In all honesty, for how small this ship was, it packed a lot of punch for a "cheap" little toy. The molded details give all the important areas the right look and feel. And they did a great job of painting her too, making sure to highlight the warp core along the spine of the ship. I think the bottom could have used a slight more paint, but they focused on the areas you would see most.
Overall, I was pretty impressed with Furuta's ship.
It's been about two months since I've been able to throw a Hallmark ornament into the mix for comparisons. This one is from thier older line of ornaments that required you to plug it into a string of lights to power it up. I explained in a very old post that I went and cut the wires off all of my older ships so that they could hang in my display case all nice an neat. I know, I know, I ruined thier value, but I wanted them on display and those pesky wires were a pain to deal with.
The plastic molded details on this ship are really nice, except for the very bottom where the wire went into the model and Hallmark has stamped all thier usual identification stuff. I have to say that I have always been impressed with the paint job on this ship. There is enough varying colors to really make her stand out. If it wasn't for the Hallmark stuff on the bottom, the model would be a top rate example in my book.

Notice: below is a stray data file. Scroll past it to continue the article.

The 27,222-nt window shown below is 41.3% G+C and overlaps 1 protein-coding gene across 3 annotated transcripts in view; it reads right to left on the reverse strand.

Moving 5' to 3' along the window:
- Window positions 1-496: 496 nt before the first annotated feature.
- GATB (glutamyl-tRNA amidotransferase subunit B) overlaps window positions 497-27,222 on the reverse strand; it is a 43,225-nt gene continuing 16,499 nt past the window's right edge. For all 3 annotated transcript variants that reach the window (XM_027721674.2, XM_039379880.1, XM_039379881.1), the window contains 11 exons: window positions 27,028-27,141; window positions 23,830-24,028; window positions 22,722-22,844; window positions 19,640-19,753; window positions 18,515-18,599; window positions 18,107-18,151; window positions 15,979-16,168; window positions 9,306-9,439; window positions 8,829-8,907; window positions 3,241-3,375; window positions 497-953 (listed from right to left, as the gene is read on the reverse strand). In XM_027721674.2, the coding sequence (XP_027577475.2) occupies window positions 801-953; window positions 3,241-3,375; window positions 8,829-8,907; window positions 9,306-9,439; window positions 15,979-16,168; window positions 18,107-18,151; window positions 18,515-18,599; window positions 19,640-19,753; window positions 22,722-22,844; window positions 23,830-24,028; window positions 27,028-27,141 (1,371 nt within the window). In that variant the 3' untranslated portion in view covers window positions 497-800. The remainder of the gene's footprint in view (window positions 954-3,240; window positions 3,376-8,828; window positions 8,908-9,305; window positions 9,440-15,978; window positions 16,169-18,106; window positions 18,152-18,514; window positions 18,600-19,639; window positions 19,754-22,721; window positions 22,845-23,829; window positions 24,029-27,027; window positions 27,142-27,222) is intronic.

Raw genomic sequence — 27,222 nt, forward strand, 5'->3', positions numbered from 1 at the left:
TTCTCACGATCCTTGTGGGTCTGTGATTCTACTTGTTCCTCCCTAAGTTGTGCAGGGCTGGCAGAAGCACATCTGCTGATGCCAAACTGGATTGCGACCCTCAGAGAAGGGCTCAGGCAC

And let's face it, when you do light this baby up, it is so very cool to have the nacelles glowing.
I was unable to show my model in the lit state due to my wires mysteriously being removed during a a subspace incident. So here is a promotional picture of it.
And that is it for this type of ship in my collection that I can share with you. At this point in my articles, I like to do a quick check on eBay to get some prices of the ships I've shared with you. I will continue with the tradition of rounding up the most inexpensive Buy-It-Now prices (with shipping included in that price) from eBay at the time of this article's writing.
Eaglemoss = $25
Furuta = $15
Hallmark = $11
MicroMachine = $7
We now come to the part of my article where I like to give you my opinion of which ship gives you the "best bang for the buck", which is my rough way of telling you which one is the best one to get, for the best price. To put this in a nutshell, when I write these, I am trying to give my opinion of which model is the best for the least cost.
This time around, I was rather surprised by my choice. I really have to say that in my opinion, you get a better looking ship with the Hallmark ornament. The extra painted on details and the fact that the nacelles glow as opposed to just being painted on, make it stand out as a better model.
As always, I hope you found this article useful and informative. If you have any questions, comments or suggestions, please feel free to comment.
So for now, "Live long and prosper!!!"
Additional Links To Photos Of My Collection: